We have provided MI to lenders for more than 70,000 borrowers in Ireland since early 2000. We have first-hand experience of operating in Ireland. The current focus on MI in Ireland directly arises from the recent consultation process with the Central Bank, which proposes to introduce certain caps for mortgages. There is much in the Central Bank consultation with which we agree. It is important that there is proper supervision on the granting of new mortgages, particularly for high loan to value, LTV, mortgages. While the Central Bank proposals on LTV restrictions have been welcomed, there is concern that the proposed measures will have unintended consequences. In particular, there is fear that new measures will deprive creditworthy purchasers of the capacity to buy their first home. This could arise as a result of the inability of a purchaser to raise a 20% deposit, or as a consequence of the cap imposed on the number of high LTV mortgages that a bank can provide. Once the 15% quota of mortgage allocations is used up, no more high LTV mortgages can be provided, regardless of the creditworthiness of the potential homeowner. Given that high LTV represented approximately 50% of the mortgage market last year, a significant number of consumers will be excluded from the market and forced to wait an additional three to five years before becoming homeowners, if they are ever able to. MI has an important role to play in facilitating prudent and sustainable regulation, while still facilitating home ownership for creditworthy first time buyers.
MI allows lenders to reduce the risk associated with high LTV mortgages by insuring the top tranche of the home loan. For example, a lender who has an MI policy in place will be able to insure the first 15% to 20% of the value of a home being used as security of a loan. The MI policy has various benefits for the system, lender and borrower. It reduces the risk to the lender of providing a high LTV loan given that the top 15% value of the property is covered. Given that the mortgage is covered by a credit risk mitigant, the lender has to put less capital against the high LTV loan. Consequently, it is less expensive to provide the loan to the consumer. The lender benefits because the loan application is scrutinised by a second pair of eyes. The insurance company assesses the risk, and has an alignment of interest in the quality of it.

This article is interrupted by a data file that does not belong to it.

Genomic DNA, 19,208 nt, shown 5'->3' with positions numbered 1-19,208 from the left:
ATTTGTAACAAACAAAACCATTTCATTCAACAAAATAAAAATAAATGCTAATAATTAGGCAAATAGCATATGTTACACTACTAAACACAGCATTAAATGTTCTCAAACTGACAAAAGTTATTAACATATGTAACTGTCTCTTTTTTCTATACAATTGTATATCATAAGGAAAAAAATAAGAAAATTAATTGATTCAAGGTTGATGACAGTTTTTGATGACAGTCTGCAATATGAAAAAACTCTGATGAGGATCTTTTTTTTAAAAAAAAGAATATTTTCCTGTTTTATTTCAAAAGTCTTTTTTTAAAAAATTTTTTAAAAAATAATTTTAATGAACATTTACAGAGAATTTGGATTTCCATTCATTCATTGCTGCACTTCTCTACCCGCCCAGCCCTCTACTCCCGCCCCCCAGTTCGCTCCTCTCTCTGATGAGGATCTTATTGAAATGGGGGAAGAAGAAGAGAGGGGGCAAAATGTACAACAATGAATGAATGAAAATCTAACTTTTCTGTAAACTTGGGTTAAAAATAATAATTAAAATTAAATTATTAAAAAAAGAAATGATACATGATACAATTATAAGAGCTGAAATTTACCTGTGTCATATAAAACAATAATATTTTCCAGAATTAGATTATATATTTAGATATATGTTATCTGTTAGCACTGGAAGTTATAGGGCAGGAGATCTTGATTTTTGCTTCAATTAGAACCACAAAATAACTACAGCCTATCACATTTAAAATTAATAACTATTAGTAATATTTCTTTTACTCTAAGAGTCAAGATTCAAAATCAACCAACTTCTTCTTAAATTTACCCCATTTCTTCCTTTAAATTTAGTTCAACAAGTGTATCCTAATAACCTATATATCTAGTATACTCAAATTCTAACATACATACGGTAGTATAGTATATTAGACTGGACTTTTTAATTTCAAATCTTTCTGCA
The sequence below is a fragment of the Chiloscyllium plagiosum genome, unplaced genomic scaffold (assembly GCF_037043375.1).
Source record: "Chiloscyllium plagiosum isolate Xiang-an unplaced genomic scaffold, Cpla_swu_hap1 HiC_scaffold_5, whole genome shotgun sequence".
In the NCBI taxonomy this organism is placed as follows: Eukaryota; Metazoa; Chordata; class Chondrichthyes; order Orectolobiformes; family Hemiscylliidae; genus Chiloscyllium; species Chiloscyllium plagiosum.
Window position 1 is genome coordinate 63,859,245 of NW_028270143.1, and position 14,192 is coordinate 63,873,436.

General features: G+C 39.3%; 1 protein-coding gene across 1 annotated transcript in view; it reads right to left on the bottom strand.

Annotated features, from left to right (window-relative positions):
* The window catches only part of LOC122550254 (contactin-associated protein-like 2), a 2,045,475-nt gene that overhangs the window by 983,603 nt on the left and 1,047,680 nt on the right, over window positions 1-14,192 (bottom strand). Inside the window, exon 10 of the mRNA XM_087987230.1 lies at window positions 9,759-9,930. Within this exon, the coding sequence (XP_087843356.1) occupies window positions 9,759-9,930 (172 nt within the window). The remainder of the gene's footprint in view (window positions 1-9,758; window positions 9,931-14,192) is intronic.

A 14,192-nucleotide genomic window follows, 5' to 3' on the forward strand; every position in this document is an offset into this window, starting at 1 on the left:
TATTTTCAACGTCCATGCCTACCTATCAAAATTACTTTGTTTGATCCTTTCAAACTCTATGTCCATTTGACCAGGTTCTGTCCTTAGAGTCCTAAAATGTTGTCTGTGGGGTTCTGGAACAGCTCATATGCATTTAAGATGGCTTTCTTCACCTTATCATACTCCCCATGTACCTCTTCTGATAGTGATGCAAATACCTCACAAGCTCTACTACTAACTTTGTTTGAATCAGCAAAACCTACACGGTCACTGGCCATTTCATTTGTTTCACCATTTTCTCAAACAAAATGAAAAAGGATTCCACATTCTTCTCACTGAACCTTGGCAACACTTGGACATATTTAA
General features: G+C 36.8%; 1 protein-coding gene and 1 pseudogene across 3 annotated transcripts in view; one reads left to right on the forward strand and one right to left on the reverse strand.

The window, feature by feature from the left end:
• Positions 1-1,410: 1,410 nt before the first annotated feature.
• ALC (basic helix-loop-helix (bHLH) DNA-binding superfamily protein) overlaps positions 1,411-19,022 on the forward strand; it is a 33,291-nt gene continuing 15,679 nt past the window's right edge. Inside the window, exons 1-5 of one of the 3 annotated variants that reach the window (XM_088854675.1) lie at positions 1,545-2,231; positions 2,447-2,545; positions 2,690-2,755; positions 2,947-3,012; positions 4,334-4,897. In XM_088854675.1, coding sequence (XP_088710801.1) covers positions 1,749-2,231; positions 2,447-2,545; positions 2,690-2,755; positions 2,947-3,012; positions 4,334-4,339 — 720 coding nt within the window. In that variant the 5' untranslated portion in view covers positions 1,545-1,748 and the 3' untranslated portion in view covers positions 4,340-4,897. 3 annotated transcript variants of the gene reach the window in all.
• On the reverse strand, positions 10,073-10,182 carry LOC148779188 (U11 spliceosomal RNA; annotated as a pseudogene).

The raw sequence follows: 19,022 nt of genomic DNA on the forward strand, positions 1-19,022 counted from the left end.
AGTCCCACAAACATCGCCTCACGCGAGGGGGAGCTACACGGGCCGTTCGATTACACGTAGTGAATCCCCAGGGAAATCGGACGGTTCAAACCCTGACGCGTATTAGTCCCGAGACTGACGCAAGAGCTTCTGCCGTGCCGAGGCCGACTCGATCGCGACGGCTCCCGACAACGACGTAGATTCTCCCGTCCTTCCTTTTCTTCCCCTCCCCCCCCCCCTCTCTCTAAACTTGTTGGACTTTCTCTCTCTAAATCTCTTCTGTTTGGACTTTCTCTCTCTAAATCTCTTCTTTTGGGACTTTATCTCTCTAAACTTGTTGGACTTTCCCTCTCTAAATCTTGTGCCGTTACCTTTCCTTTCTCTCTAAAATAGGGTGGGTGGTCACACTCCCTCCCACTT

The lender and the insurer work together to ensure that borrowers are kept in their homes when they get into mortgage arrears. The MI policy is not just about paying out when a house is repossessed and sold. The MI provider works with the lender and the borrower to restructure loans that have gone into default with the objective of ensuring that the homeowner remains in his or her home. This involves the insurer making payments to the lender to facilitate a restructure. For example, in Ireland over the last five years we have worked with lenders to keep 15,000 families in their homes ahead of foreclosure and have paid over €70 million to facilitate this happening, with a further €40 million expected to be paid in the future. MI also has significant benefits for consumers. It enables people who would otherwise have been excluded from home ownership to access a family home with a reduced deposit. It can also assist in reducing the cost of credit given the lower capital cost of a mortgage carrying MI. There is the added comfort of knowing that in the event that the loan gets into difficulty there is a willing insurer prepared to work to keep the borrower and family in the home.
MI is nothing novel or new. It is a well trusted international instrument that has been used successfully in a number of jurisdictions to facilitate prudent lending. MI is used extensively in Canada, Australia, Hong Kong, the Netherlands, Italy, France, Mexico and the United States. MI or mortgage indemnity bonds were also prevalent in Ireland as a matter of practice before the property boom. Regrettably, as some lenders sought to encourage new business during the boom, they dispensed with the requirement for an indemnity bond to be in place and there was no regulatory compulsion for them to insist on one. Caution and prudence suffered in a market that ran ahead of itself. Had MI been prevalent in Ireland, it could have saved approximately €1.7 billion of losses to Irish lending institutions.